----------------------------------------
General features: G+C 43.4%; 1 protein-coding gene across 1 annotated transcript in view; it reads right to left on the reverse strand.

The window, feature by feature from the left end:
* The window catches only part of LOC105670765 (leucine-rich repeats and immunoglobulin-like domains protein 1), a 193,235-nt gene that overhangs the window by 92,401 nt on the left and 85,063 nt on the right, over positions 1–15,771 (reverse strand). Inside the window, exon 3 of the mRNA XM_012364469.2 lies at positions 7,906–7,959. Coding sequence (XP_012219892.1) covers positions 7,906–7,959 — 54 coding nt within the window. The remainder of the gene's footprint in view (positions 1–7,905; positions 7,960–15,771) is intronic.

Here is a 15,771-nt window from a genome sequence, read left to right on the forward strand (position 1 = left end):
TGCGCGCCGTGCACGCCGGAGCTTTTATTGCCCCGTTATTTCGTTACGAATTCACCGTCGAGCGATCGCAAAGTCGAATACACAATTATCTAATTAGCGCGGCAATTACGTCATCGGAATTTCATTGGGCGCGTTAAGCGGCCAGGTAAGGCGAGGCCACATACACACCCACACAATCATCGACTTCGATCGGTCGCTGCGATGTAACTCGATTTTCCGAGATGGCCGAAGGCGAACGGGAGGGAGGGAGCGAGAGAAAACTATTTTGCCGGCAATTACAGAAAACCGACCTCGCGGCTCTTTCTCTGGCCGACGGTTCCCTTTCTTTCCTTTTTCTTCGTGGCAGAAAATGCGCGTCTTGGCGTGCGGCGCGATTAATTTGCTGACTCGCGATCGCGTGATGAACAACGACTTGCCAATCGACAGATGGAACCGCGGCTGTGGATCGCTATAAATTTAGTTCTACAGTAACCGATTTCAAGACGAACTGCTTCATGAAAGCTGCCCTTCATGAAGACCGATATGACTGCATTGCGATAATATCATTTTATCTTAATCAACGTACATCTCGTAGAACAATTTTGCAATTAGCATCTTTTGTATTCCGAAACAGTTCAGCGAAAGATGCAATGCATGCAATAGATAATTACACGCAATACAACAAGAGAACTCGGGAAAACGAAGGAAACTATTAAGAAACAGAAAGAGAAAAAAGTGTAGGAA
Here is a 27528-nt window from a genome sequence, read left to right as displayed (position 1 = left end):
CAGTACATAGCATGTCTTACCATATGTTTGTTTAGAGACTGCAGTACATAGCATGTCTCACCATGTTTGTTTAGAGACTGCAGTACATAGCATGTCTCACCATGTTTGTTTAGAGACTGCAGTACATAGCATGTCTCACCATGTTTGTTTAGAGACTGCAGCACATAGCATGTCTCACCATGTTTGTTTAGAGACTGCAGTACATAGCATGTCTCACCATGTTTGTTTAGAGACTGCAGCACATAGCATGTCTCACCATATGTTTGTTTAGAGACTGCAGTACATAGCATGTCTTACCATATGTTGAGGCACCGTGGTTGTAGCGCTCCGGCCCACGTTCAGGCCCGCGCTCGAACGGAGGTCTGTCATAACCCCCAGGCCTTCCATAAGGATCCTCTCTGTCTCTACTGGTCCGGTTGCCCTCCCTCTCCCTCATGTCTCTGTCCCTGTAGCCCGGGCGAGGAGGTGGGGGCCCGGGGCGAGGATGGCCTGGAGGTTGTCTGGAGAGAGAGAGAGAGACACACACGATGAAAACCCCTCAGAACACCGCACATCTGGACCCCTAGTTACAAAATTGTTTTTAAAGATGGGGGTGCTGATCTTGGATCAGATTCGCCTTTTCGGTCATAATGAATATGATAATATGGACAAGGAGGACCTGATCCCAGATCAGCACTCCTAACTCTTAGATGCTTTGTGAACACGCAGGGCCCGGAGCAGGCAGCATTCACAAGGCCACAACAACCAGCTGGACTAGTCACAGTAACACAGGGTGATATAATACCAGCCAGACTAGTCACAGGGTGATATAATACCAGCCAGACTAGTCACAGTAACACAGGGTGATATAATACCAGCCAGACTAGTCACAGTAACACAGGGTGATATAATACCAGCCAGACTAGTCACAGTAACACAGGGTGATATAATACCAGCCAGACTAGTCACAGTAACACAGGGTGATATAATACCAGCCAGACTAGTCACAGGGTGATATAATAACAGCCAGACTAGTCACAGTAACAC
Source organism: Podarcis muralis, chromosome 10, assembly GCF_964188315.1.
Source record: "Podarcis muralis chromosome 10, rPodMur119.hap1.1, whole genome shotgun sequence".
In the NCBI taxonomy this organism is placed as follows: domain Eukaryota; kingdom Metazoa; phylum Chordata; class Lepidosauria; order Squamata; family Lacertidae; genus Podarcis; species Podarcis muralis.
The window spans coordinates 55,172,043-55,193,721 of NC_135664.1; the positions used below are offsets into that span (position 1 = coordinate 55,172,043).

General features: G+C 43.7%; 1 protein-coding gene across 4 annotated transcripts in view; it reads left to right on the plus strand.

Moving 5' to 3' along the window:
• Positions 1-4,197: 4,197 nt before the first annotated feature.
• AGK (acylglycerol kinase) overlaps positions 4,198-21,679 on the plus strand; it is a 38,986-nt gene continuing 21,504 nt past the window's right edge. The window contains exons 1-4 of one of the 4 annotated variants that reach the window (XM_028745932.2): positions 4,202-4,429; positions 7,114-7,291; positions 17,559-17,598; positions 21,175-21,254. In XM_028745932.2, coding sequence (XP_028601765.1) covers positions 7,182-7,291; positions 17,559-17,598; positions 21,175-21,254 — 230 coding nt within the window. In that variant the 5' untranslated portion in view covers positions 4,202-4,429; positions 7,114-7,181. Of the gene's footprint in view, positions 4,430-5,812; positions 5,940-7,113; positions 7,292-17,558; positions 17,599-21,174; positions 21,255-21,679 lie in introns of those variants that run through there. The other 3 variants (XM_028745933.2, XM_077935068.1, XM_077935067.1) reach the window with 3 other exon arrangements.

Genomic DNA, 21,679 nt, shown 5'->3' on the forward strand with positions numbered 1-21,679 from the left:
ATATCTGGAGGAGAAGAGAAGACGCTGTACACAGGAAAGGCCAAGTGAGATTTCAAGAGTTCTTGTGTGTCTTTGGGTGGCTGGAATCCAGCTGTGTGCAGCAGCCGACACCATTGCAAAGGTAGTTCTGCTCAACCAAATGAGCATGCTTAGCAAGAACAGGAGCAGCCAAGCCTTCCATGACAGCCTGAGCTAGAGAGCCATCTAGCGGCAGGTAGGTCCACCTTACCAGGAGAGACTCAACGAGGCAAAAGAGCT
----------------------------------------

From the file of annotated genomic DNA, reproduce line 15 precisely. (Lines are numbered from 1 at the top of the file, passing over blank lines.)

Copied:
• AGK (acylglycerol kinase) overlaps positions 4,198-21,679 on the plus strand; it is a 38,986-nt gene continuing 21,504 nt past the window's right edge. The window contains exons 1-4 of one of the 4 annotated variants that reach the window (XM_028745932.2): positions 4,202-4,429; positions 7,114-7,291; positions 17,559-17,598; positions 21,175-21,254. In XM_028745932.2, coding sequence (XP_028601765.1) covers positions 7,182-7,291; positions 17,559-17,598; positions 21,175-21,254 — 230 coding nt within the window. In that variant the 5' untranslated portion in view covers positions 4,202-4,429; positions 7,114-7,181. Of the gene's footprint in view, positions 4,430-5,812; positions 5,940-7,113; positions 7,292-17,558; positions 17,599-21,174; positions 21,255-21,679 lie in introns of those variants that run through there. The other 3 variants (XM_028745933.2, XM_077935068.1, XM_077935067.1) reach the window with 3 other exon arrangements.